The Truth About Baby Birds

You may have heard the term, Affection Sponge. I usually hear it in connection to cockatoos, along with Velcro Bird. Baby birds who are hand fed are more likely to become these types of companion birds. But do you really want a baby who can’t live without you?

My violet lovebird Fin is nearly ready to go to his forever home. He’s eating 90% of his food on his own. He’s been observed drinking from a dish. I still have a heating source for him in the big bird cage, but he only seems to sit on it after I have fed him baby food. He’s nearly “all growed up.”

He just learned to fly a few days ago, and is still doing the panicky helicopter flights, should I go forward or should I go back thing. It’s just adorable. Except when he decides to perch on my head just after I fed him and haven’t wiped the baby food off of him yet. Yeah, I guess it’s good for my hair.

Fin also is still in the baby poop stage. No warning, lots of output, fortunately no stink yet. And if he stays healthy, the stink will be minimum. But it just doesn’t want to wipe off.

I worry about his feet. When I first pulled him out of the nest box, he displayed a bit of splayed leg syndrome. I thought I would have to wrap his legs to get them to work right. But just having him on a rubbery flooring in the brooder cured that all by itself. Luckily, because he was not having the wrap, no way, no how.

But he still has an issue with his toes. The inside toes on each foot should be going back so they can curl around any perch from behind, balancing the middle toes that face forward. This opposable grip is vital to parrot development and behavior. But Fin’s inner toes, while they have the claw facing upward, still lie next to the front toes. I am hoping as he gets a little bigger, the toes will solve themselves. His future parront knows about the situation and doesn’t seem bothered by it.

The most important thing about baby birds that you should never forget is that each one of them will own a piece of your heart. Unless, you know, you are a mean and evil person who just handfeeds birds for the money. If you are an ordinary person, the babies never completely leave you.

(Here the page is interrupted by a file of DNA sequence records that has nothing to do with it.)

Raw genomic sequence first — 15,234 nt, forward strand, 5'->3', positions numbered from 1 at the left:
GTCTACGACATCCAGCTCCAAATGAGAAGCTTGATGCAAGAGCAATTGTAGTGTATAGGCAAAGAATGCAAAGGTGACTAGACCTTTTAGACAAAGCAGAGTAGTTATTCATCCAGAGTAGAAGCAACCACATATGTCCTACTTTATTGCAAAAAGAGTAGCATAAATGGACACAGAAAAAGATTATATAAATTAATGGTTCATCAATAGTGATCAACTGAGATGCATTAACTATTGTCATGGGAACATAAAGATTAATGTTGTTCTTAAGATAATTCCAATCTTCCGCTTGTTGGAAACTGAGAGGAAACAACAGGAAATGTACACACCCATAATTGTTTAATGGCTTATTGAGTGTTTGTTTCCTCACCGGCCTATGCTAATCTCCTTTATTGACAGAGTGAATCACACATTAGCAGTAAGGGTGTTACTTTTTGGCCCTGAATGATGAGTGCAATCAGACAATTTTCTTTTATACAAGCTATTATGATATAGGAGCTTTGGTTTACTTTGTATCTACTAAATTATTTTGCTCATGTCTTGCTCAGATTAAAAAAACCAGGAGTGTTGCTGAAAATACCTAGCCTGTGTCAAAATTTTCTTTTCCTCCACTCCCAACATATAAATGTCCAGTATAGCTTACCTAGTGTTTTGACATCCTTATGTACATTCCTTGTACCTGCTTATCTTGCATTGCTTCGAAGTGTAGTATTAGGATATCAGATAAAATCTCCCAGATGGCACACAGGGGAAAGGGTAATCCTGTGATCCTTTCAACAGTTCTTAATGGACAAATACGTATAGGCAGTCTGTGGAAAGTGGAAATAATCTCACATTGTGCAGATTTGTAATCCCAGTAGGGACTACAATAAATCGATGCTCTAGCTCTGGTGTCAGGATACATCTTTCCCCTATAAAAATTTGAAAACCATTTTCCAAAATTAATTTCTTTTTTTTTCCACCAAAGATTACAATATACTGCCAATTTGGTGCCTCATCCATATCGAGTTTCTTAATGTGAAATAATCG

Little Fin has traveled more than any of my other babies, probably because he is a singleton. He went to a science fiction convention with me, and to my weight loss support group meeting last week. But then he learned to fly, so he won’t be going anywhere again with me. I will keep his pictures to remember the fun, and the pain, of this experience. I know his new daddy will lovehim more than I possibly could.

Featured imageExhausted after attending his first convention, Fin slept soundly. On his fuzzy pink sock.

Thanks for reading, I’ll be back on Thursday.

Poop is a Many Splendor’d Thing

One of the first things I ever learned when I started keeping birds was how to look at their poop for signs of illness. Because bird poo contains everything in one drop, you have a pretty complete panel for finding clues. Birds hate to show any illness or weakness, because their flock might abandon them and predators will watch them. So long-time aviculturists learned other ways to track symptoms.

While I randomly check my birds for these signs, sometimes I have no choice. Especially with lovebirds. Jake loves to be on my shoulder, and always leaves me a little token of his esteem. You would think that larger birds would be less fun to have poop on you, but it’s really different. Maynard only poops about every hour or so. And he makes a squeeze noise beforehand. I can usually move him or get out of the way. The worst is when he has floor walking privileges and leaves droppings so he can find his way home again. Stepping barefoot on one of those bombs is more than a trifle unpleasant.

Some very enterprising bird behaviorists have figured out how to train a parrot to poop on command. How awesome is that? I always expected Sunny (my second and most loving sun conure) of having been trained. She almost never pooped on me. And if I lost track of time and had her with me for more than a couple hours, it was my own fault and I deserved it.

How, you might ask, does one train a bird to poop on command? With patience, commitment, and positive rewards (it says here). Personally, I think I will stick to wearing bird shirts that are okay to be chewed up or shat upon.

Why not just put a diaper on your parrot? I heard many years ago that those diapers and similar things annoy parrots and cause them to hold in things that are not good for them to hold in. It might cause lots of physical problems, which result in medical expense for you. Well, it seems that is no longer the case. The new flight suits with poop pouch don’t put any pressure on your bird’s vent, so they poop freely when wearing it.

But there is a little issue with your bird not taking to it at all, and even turning against you if you keep trying to play dress-up. Know your bird’s stress level and limitations.

And by the way, baby lovebirds poop a lot, all the time. I am so astonished at what’s coming out of little Fin’s behind. Hopefully when he is fully weaned, he’ll poop less often and more solidly.